Medical marijuana advocates sue to halt dispensary closings
Medical marijuana advocates have filed lawsuits in California’s four federal judicial districts aimed at quickly winning court orders to halt the U.S. attorneys from closing dispensaries.
The lawsuits are the second legal challenge to the stepped-up enforcement efforts that the four prosecutors announced last month at a high-profile joint news conference in Sacramento.
Matt Kumin, one of the attorneys who filed the lawsuits, said that Tuesday the plaintiffs plan to ask the judges assigned to the cases for temporary restraining orders halting the crackdown.
“The government has gone well down the road to allowing medical cannabis in the United States,” he said. “It can’t reverse itself now, particularly because of the promises it made to the American people and the federal judiciary. They’re stuck.”
The 13-page lawsuits argue that the federal government’s threats to prosecute dispensary owners and their landlords conflict with an agreement that led a federal judge to dismiss a lawsuit by patients with the Wo/Men’s Alliance for Medical Marijuana in Santa Cruz. In that case, the government said it would not use federal resources against medical marijuana patients who complied with state law.
“You tell people, ‘Hey, you can do this,’ and they rely on it, and the next thing you know, they can get arrested. It’s entrapment,” said Kumin, a San Francisco lawyer working with a team of attorneys who specialize in medical marijuana litigation.
The lawsuits were filed Friday and Monday against U.S. Atty. Gen. Eric Holder, Drug Enforcement Administration head Michele Leonhart and each of the four federal prosecutors, including U.S. Atty. Andre Birotte Jr. in Los Angeles. Thom Mrozek, a spokesman for Birotte and the Justice Department, said he could not comment on the lawsuits.
At their news conference, the U.S. attorneys said they would target dispensary operators and growers who were violating state law, which prohibits for-profit sales. The prosecutors have taken different enforcement approaches, including sending letters to dispensary landlords threatening to seize their property. Birotte has focused his efforts in the Central District on shutting down medical pot shops in cities that have banned them.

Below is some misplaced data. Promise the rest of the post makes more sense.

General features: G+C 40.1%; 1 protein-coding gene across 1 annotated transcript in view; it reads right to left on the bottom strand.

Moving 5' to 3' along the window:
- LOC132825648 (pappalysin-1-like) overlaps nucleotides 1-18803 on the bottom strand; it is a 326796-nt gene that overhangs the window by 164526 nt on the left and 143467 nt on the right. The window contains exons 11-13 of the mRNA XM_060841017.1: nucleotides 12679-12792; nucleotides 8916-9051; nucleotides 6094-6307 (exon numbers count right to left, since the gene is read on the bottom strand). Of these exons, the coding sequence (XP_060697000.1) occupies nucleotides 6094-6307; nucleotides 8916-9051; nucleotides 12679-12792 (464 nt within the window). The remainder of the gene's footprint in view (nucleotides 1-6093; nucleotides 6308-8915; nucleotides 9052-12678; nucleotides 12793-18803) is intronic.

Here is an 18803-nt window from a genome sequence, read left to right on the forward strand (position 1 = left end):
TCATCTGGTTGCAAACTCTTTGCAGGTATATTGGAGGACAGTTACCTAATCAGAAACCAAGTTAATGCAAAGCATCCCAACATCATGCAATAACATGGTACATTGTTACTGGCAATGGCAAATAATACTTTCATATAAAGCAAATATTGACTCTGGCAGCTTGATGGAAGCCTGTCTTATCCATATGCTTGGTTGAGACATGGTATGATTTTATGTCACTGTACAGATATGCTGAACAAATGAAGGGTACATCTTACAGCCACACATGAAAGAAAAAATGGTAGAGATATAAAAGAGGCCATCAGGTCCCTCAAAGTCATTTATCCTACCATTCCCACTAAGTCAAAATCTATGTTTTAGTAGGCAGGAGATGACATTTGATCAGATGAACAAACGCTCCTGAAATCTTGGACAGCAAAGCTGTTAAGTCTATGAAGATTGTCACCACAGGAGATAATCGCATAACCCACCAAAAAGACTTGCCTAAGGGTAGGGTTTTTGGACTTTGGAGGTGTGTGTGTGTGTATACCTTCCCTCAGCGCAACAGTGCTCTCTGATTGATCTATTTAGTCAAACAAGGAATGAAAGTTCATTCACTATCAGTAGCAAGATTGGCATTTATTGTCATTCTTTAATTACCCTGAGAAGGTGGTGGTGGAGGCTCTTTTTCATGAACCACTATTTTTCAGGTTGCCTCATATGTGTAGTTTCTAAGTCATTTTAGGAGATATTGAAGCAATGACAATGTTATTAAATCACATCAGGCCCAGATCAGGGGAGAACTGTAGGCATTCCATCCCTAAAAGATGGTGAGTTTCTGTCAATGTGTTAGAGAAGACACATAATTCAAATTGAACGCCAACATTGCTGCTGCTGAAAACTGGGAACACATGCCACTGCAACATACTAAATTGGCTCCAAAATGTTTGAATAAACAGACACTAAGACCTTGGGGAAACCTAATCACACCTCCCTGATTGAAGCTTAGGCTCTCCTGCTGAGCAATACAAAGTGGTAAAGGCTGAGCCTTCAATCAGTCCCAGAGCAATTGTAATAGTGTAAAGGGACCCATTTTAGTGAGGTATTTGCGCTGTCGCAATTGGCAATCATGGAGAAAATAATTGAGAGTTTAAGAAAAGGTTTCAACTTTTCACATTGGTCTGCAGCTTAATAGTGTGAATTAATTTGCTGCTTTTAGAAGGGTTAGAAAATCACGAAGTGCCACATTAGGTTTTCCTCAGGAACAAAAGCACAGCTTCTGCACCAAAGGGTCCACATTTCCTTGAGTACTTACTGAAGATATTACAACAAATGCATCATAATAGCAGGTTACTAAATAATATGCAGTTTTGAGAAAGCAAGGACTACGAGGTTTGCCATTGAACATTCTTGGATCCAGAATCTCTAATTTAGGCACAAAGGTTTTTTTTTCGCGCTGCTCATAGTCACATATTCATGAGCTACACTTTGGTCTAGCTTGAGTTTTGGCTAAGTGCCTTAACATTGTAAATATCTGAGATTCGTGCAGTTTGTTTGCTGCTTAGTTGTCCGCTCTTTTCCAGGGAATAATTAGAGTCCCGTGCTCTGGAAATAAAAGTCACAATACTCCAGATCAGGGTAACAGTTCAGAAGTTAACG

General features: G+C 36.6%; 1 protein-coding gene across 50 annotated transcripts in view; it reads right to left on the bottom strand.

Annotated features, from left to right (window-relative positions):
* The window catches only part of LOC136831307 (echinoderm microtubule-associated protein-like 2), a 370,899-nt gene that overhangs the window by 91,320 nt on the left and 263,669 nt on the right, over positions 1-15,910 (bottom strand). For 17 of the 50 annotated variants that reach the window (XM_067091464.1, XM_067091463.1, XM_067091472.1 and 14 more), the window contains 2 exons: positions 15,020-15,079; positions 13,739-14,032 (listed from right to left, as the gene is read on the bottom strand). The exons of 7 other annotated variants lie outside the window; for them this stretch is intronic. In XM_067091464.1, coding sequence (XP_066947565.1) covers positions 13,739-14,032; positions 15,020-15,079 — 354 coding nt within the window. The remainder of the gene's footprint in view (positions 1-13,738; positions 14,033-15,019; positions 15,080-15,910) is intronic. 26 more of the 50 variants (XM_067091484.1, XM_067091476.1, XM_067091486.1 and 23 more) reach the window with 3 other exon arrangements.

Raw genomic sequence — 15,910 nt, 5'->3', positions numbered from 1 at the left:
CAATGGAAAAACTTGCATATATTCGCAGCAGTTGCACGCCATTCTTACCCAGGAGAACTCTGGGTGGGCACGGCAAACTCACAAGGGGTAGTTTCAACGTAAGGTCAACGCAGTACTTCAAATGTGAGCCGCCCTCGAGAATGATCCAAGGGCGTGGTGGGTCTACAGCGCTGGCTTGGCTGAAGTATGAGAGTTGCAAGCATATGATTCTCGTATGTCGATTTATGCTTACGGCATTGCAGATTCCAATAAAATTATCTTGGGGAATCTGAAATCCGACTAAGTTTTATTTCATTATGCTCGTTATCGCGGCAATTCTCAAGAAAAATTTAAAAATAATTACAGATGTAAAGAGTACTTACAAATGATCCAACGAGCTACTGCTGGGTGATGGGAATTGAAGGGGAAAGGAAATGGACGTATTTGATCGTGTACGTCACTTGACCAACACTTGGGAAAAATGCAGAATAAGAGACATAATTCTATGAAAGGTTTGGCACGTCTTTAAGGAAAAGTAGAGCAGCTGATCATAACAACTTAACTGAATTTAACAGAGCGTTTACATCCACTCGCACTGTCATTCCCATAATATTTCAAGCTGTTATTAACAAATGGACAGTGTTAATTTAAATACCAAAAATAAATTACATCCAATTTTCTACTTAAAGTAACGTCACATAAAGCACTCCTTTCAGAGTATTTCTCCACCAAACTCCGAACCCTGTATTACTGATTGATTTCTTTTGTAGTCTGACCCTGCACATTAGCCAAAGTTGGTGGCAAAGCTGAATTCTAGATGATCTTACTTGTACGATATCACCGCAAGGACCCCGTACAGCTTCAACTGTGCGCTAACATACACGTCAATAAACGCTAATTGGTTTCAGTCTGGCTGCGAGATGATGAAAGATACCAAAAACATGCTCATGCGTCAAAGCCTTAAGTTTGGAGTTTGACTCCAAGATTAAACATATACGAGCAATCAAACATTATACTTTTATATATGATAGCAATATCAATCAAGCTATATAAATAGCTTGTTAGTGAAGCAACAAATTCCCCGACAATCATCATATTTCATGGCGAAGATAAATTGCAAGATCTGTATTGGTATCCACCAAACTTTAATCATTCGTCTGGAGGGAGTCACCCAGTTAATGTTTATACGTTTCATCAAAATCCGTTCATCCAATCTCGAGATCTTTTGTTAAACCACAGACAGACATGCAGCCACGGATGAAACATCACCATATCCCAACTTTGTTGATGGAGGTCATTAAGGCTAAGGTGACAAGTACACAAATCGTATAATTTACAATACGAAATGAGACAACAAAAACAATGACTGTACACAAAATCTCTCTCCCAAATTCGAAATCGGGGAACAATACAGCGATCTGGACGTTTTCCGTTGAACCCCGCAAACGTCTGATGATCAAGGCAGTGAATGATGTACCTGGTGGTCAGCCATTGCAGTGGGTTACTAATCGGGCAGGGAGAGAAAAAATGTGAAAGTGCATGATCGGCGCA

In the lawsuit filed in the Central District, the plaintiffs are Conejo Wellness Center Cooperative in Agoura Hills; the dispensary’s landlord, Executive Center of Simi Valley; and Billie Jo Maisonet, who has a doctor’s recommendation to use medical marijuana.
Joe Elford, chief counsel for Americans for Safe Access, an advocacy group that filed a separate lawsuit last month, said he was surprised that more lawsuits have not already been filed. “We certainly welcome other challenges,” he said. “If any of us win on any theory, we’re all better off.”
Kumin said he hopes to reach a compromise with the federal government on a California medical marijuana program it can support. He noted that federal prosecutors have not issued similar threats in Colorado, which has opted for heavier regulation of medical marijuana sales.
He said only a few pot collectives and landlords put up money for the suits. Many dispensary operators are unwilling to take on the government publicly, he said. “Everybody’s gone underground.”
The lawsuit charges that the heightened enforcement “will eviscerate and likely eradicate” California’s established medical marijuana system, which relies heavily on storefront dispensaries.
“California now has an entrenched cultivation and distribution network of medical cannabis supplying approximately 1,000,000 patients throughout state,” the lawsuit says. It adds that the network generates annual revenue estimated by advocates at between $1.5 billion and $4.5 billion, and annual sales taxes of $50 million to $100 million, according to state estimates.
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